Synthetic Snake Oil: Online Security Tips

DP79 Why Paranoia about Cybersecurity Works

March 2, 2020

From having a Virtual Private Network to taking extra measures with two-factor authentication, one might think that I’m a bit paranoid about security. I’m sure it’s pretty obvious since some of my advice in previous episodes has been teetering on the edge of saying to never trust anyone outside of your immediate circle ever again.


It may sound like that, but what I’m suggesting is that people do take some measures to better secure themselves. To have some level of paranoia can provide some distinct benefits in terms of cybersecurity.


For one, the Internet is massive and has provided all kinds of opportunities. Some of them are good, but in some cases it’s really bad. As I’ve said before there have been countless breaches and all kinds of information is placed at risk as a result of those breaches. A lot of people’s virtual identities have been demolished due to people and companies disregards to privacy or exercising security measures.


Second, while being paranoid is often seen as a negative thing, the idea of being a little paranoid can keep you on edge. And that level of uncomfortableness can pay off drastically.


Yes, it’s not seen as a good state of mind on the surface, but it can help you to exercise caution and take measures into your own hand. It’s why I recently talked about why it’s worth seriously considering other more advanced security measures. After all, there is a good chance that even secure sites will get breached and you’ll need to find ways to protect yourself.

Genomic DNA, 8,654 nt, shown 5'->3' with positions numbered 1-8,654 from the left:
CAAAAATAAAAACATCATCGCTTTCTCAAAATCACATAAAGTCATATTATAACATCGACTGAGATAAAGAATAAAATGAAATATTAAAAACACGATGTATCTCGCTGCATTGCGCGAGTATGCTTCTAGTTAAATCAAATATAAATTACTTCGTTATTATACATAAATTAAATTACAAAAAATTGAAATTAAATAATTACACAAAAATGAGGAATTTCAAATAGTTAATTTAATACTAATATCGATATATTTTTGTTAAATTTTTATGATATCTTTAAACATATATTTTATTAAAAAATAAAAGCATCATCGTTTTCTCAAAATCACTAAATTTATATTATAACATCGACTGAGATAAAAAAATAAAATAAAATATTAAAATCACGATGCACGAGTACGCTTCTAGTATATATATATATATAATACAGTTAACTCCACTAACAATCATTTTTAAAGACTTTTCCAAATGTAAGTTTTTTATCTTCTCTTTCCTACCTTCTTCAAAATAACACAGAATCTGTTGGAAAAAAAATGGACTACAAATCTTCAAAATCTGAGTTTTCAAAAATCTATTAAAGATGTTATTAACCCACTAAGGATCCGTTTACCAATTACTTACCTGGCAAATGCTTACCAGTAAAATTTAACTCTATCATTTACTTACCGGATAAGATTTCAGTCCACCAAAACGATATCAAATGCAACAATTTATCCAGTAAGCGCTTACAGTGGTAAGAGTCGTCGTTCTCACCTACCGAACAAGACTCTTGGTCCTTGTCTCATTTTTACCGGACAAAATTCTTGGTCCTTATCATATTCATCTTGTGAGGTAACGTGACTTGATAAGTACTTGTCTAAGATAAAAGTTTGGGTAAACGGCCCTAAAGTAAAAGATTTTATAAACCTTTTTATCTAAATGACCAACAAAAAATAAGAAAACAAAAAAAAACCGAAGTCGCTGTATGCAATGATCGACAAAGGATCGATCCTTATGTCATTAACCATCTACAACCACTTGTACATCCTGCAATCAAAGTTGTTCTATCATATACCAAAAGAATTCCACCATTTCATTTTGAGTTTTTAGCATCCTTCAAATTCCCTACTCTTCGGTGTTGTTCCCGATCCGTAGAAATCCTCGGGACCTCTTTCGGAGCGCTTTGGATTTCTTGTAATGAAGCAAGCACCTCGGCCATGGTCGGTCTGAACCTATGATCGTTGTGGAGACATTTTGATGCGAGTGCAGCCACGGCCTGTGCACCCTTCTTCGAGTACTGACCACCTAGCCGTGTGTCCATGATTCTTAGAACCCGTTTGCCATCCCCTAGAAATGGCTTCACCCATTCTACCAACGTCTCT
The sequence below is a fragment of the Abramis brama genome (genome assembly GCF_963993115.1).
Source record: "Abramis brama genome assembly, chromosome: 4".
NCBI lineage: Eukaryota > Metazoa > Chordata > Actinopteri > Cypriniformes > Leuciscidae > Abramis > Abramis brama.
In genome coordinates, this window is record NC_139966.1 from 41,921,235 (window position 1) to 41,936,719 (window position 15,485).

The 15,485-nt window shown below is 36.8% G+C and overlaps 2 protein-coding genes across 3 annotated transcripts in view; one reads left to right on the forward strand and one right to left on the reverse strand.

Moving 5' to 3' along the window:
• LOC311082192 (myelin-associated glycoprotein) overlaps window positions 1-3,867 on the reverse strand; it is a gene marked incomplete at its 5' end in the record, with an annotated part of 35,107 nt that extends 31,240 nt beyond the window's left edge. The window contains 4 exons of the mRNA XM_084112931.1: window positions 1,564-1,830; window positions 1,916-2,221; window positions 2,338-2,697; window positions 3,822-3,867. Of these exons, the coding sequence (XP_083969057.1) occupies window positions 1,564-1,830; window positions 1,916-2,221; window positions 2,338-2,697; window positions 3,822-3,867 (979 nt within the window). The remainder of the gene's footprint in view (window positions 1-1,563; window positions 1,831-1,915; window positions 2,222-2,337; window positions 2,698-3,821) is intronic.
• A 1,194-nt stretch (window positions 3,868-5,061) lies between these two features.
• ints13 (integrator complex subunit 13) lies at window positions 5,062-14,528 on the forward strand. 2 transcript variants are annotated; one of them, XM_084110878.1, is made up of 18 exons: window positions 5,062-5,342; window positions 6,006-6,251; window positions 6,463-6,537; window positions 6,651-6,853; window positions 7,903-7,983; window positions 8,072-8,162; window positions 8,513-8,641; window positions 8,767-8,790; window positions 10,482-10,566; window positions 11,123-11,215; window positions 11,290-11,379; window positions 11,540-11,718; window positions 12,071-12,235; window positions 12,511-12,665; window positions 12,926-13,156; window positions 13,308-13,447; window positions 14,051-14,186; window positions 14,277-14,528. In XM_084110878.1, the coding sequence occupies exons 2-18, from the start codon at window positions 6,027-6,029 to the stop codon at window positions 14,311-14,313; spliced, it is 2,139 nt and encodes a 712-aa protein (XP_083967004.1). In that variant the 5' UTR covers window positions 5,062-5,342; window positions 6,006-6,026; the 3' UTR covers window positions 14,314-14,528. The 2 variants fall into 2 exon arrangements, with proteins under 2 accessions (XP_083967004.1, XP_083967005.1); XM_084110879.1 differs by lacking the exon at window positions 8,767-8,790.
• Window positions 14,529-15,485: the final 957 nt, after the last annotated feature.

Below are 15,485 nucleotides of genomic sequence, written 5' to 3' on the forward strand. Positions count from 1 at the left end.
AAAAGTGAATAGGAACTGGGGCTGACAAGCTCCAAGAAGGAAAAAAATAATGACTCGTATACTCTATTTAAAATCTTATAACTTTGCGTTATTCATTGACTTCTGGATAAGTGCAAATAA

The final argument I have for why paranoia helps us is that it’s another security measure in of itself. As I’ve suggested above, being cautious of things around us will push us to be more proactive. We will consider advice like tightening up our security further rather than brush it off. In a sense this also changes our overall approach to relationships. We place barriers up and in a sense that can enhance relationships as it takes more effort for us to trust people.


My point is that while paranoia can be blown out of proportion, having some of it in our lives can help us in many cases. It forces us to look at our security, but also the relationships that we have. We can assess the quality of certain measures and have second thoughts on our actions and who we trust.


So stay paranoid, it may come in handy sometime.

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